“The goal of what was done with the foundation was for this to go on in perpetuity,” Sheri Sternberg, executive producer of Hardly Strictly Bluegrass tells SFGate. That said, while rumors persist that Hellman left an endowment with enough money for the festival to run forever, that’s not exactly true.

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Fans enjoy Bela Fleck, at the Swan Stage on Sunday.

Fans enjoy Bela Fleck, at the Swan Stage on Sunday.

Chris Partin/Special to SFGATE

Money for Hardly Strictly Bluegrass now comes from the Hellman Foundation, a nonprofit that was launched in late 2011 after Warren Hellman’s death. In addition to funding the festival, the foundation awards grants to initiatives with primary focuses on “health, education and urban green space,” according to the organization. Since 2012, the foundation reports it has awarded over $75 million in grants to organizations including The Center for Investigative Reporting, Planned Parenthood of Northern California and the Oakland Public Education Fund.

ProPublica’s database on nonprofits reports that the Hellman Foundation had nearly $700 million in total assets as of 2020, with expenses that year listed at $79 million. It’s unclear how much of those expenses comes from the festival.

Hellman’s four children and the directors of the Hellman Foundation now oversee Hardly Strictly Bluegrass. The festival has obviously lasted longer than that half-decade that Mick Hellman estimated in 2016 and its future seems secure for now, but there may be big questions to come in another decade.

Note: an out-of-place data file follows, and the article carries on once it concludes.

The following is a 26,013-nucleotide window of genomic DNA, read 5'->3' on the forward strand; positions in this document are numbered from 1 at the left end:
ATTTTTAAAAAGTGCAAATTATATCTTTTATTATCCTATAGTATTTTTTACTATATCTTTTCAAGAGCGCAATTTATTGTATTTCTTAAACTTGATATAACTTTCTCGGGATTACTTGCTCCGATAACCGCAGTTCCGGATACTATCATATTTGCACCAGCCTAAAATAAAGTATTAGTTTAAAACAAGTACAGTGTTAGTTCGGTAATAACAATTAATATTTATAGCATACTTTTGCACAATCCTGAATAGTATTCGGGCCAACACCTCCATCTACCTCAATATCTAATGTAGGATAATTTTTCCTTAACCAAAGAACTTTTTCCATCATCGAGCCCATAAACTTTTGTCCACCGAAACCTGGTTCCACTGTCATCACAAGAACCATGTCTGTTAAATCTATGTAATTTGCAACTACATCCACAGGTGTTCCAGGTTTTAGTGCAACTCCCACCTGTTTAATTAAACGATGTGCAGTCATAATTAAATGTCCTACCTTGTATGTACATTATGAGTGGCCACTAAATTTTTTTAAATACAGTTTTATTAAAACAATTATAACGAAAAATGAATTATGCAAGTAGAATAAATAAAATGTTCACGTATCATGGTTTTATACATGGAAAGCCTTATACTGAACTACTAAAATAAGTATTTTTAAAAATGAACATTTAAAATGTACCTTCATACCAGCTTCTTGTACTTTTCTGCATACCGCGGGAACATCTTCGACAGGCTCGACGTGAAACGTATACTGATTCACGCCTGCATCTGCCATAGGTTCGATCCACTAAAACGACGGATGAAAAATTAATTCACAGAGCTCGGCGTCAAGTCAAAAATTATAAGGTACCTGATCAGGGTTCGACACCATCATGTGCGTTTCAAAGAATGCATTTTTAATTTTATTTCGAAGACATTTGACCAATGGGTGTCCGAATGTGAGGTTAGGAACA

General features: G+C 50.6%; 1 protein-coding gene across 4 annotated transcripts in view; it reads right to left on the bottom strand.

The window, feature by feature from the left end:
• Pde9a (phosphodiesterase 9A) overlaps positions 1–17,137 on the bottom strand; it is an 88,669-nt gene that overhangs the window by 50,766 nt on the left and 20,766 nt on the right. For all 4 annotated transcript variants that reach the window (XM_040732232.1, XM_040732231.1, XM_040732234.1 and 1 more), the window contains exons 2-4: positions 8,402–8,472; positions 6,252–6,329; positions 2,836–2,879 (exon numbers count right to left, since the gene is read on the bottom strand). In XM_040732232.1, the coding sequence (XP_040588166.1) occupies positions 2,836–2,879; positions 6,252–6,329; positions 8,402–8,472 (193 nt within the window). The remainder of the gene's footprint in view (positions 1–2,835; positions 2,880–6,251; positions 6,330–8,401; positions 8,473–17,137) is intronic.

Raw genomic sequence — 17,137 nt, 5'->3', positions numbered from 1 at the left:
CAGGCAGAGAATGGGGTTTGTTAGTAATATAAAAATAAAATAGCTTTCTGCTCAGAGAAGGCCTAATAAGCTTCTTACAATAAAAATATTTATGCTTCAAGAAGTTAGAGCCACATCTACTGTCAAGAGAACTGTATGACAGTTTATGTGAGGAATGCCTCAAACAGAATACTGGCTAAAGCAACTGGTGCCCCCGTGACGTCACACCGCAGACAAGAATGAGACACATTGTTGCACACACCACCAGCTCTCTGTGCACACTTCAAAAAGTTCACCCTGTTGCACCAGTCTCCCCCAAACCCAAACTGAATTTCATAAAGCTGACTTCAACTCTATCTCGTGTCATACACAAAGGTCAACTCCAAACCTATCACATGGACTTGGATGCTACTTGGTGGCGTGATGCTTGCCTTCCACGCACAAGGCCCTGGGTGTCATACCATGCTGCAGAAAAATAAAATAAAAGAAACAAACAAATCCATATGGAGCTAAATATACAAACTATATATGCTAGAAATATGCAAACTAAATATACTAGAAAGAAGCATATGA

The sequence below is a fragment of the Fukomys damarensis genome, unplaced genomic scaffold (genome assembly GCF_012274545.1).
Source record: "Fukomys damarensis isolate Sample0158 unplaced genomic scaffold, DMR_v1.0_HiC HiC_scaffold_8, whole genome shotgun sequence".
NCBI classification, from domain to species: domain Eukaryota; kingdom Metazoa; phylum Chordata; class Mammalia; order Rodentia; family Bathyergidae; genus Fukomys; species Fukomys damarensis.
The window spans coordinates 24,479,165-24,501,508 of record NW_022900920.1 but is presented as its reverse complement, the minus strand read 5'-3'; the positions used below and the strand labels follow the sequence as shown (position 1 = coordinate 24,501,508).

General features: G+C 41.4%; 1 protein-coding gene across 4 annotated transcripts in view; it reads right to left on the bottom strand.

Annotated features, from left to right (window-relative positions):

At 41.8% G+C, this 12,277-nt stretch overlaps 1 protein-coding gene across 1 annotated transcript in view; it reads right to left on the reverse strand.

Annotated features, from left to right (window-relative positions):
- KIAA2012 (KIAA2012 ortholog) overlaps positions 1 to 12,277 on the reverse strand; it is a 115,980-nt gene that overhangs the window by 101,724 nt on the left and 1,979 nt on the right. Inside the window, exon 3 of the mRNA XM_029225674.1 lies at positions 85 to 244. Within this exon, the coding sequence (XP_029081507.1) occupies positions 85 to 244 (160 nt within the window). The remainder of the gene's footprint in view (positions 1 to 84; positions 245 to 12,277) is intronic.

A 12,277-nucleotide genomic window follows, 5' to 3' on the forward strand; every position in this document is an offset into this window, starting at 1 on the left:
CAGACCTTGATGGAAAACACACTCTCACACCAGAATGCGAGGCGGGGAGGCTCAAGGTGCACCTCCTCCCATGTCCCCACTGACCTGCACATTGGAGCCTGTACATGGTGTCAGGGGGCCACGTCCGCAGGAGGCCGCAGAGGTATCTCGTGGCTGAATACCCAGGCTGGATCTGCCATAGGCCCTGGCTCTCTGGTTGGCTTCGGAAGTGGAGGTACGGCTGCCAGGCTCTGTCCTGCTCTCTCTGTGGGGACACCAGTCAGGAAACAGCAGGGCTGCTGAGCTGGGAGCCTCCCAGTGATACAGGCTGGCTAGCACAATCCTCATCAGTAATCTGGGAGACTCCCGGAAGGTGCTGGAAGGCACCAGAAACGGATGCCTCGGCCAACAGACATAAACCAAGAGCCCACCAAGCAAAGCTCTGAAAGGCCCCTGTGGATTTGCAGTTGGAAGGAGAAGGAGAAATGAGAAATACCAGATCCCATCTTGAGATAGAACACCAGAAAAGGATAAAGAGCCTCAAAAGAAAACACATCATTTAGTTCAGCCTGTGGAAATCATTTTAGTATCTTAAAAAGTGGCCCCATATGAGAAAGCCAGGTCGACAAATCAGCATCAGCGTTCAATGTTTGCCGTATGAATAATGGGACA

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Lila Blue performs onstage during Hardly Strictly Bluegrass festival at Golden Gate Park on Oct. 8, 2017 in San Francisco, California.

Lila Blue performs onstage during Hardly Strictly Bluegrass festival at Golden Gate Park on Oct. 8, 2017 in San Francisco, California.

Scott Dudelson/Getty Images

The Hellman Foundation has announced it will shutter in 2034, working to pay out all of its funds to various grants by that time. On its website, the organization’s statement says Hardly Strictly Bluegrass will continue after the nonprofit’s demise, but doesn’t explain how that will happen. We reached out to the foundation for additional details but hadn’t heard back as of publication time.

When we asked Sternberg, she acknowledged the situation but also declined to get into specifics about how Hardly Strictly Bluegrass will continue beyond the foundation’s closing in 2034.

“What we know is that the festival will continue,” she wrote in an email. “Right now we are focused on HSB 2023. We have 11 years to plan and consider the best future for Hardly Strictly Bluegrass.”

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Sternberg says the goal is to keep the festival going “in perpetuity” and keep it free for attendees, goals she says can be met if organizers manage the allocated funds responsibly. That means that, from year to year, things might change or be done in more cost-effective ways.

“As long as the city and the folks are still willing to come out and participate in this event and want us to be here we want to be able to do it,” Sternberg says.

Hardly Strictly Bluegrass 2023 is being held from Sept. 29 through Oct. 1  at Golden Gate Park’s Hellman Hollow, Lindley & Marx meadows.

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Additional reporting by Clint Davis. This story was edited by Hearst Newspapers Associate Editor Clint Davis; you can contact him at [email protected].